South Asian Influence on other Cultures

In the lead up to South Asian Heritage Month, the South Asian Society are celebrating and telling their own stories about the history of and diversity of South Asian culture. This week, Lucie Bridgman (Lower Sixth), guest writes on the Headmistress blog about how South Asian culture has had an influential impact on her life. We hope you enjoy reading her blog.

By Lucie Bridgman (Lower Sixth)

As one of the non-South Asian members of the South Asian Society, it is easy to forget how important South Asia is to other cultures. But South Asian culture has had a very big impact on my life, as it has influenced three very different countries that are very important to me.

One of these countries is The Philippines, where many of my close friends are from. The Philippines was under Indian sphere of cultural influence starting around 290 BC until around the 15th century, when Hindu/Buddhist influence was absorbed by local politics. Kingdoms in the Southeast coast of India had established trade, cultural and political relations with Southeast Asian kingdoms including Burma, Thailand, Indonesia, Malay Peninsula, Champa, Cambodia and the Philippines. Southern Indian traders, adventurers, teachers and priests continued to be the dominating influence in Southeast Asia until about 1500 CE. While the Philippines has also been influenced by China and their Spanish invaders, the South Asian influence cannot be overlooked.

My family are from Guyana and you wouldn’t think a South American country could be so heavily influenced by South Asia. Indo-Guyanese are the largest ethnic group in Guyana. According to the official census, about 40% of the population in 2012 was from India or of Indian heritage. They are the descendants of indentured laborers and settlers who emigrated beginning in 1838 from India during the time of the British Raj. Most of the Indian settlers who arrived were from North India, specifically regions of the Hindi Belt, however a significant minority came from around Madras in South India. Others arrived as merchants, landowners and farmers pushed out by famine. Guyana celebrates Indian Arrival Day on 5th May with mehndi tattoos to bring us good luck. Hindu festivals are also celebrated as public holidays like Christian festivals.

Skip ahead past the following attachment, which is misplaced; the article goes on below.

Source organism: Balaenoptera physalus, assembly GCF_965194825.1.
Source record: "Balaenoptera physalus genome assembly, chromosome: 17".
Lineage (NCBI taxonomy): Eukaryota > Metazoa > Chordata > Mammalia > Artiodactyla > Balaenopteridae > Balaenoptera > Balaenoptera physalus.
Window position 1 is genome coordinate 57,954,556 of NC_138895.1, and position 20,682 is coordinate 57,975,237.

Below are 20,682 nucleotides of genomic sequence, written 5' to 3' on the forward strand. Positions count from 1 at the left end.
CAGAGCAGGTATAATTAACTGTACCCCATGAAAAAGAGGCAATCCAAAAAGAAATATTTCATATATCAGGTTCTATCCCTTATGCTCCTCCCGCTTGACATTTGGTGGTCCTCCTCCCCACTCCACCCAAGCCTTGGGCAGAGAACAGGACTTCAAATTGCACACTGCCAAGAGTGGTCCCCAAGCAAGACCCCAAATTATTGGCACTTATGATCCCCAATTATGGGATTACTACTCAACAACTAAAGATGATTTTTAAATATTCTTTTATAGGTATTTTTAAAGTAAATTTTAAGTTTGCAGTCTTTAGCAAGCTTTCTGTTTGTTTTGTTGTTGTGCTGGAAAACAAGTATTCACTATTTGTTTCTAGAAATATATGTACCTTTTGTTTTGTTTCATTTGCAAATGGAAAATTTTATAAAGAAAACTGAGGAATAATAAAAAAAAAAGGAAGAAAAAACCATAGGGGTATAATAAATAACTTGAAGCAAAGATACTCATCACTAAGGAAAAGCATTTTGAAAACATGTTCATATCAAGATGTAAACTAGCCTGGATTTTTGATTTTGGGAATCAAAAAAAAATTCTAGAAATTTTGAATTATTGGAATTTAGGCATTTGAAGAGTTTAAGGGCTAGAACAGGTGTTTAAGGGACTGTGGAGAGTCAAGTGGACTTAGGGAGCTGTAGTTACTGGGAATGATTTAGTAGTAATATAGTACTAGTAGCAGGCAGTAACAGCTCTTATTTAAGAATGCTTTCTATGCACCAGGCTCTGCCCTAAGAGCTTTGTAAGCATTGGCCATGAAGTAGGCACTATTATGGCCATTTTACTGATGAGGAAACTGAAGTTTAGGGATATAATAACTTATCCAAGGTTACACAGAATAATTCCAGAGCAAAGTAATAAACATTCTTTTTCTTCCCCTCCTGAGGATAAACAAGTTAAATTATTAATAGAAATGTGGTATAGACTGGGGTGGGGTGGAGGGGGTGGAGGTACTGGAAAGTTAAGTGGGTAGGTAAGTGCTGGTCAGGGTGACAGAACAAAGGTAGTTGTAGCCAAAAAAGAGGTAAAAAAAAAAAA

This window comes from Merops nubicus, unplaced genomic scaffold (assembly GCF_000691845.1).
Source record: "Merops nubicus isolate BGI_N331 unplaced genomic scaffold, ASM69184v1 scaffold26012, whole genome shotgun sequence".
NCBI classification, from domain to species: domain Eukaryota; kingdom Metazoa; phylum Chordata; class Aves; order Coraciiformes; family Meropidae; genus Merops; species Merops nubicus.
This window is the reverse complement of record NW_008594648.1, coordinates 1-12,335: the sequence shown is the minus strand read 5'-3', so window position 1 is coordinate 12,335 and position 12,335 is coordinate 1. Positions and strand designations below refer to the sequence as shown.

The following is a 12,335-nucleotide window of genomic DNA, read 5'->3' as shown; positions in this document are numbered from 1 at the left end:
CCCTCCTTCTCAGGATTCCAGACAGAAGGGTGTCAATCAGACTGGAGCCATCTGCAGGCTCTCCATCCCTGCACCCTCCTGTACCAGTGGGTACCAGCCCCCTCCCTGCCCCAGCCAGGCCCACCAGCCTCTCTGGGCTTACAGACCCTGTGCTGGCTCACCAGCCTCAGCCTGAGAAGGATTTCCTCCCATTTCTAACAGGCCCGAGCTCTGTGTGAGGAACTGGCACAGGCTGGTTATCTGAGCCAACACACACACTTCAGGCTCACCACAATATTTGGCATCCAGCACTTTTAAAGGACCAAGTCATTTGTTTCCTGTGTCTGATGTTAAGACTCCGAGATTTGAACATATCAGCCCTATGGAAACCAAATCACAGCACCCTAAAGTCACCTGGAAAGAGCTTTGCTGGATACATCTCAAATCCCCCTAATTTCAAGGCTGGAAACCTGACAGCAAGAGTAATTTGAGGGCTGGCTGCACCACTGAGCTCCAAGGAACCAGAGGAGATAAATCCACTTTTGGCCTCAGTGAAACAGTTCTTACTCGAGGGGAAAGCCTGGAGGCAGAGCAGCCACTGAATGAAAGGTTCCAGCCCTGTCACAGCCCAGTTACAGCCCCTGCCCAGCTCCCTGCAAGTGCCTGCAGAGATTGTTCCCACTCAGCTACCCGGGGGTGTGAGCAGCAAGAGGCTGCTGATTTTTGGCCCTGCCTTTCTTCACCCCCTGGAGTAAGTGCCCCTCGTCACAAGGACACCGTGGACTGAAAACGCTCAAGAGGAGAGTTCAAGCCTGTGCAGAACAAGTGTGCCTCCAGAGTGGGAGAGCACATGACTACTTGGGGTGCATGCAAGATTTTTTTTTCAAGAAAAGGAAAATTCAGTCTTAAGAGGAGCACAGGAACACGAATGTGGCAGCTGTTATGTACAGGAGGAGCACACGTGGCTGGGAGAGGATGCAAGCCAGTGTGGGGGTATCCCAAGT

South Asia has had a great many dietary influences upon Britain. Recipe books dating from the 15th century show that English cookery made extensive use of spices brought back from though trade routes to Asia and the Middle East. These spices and other commodities from the late formed British Empire played an important part in changing the eating habits and culture of wealthy Britons. Nowadays the most favoured takeaway, after Chinese, is Indian takeaway and this fascination with curry led to the creation of the chicken tikka masala by South Asians who had settled in Britain.

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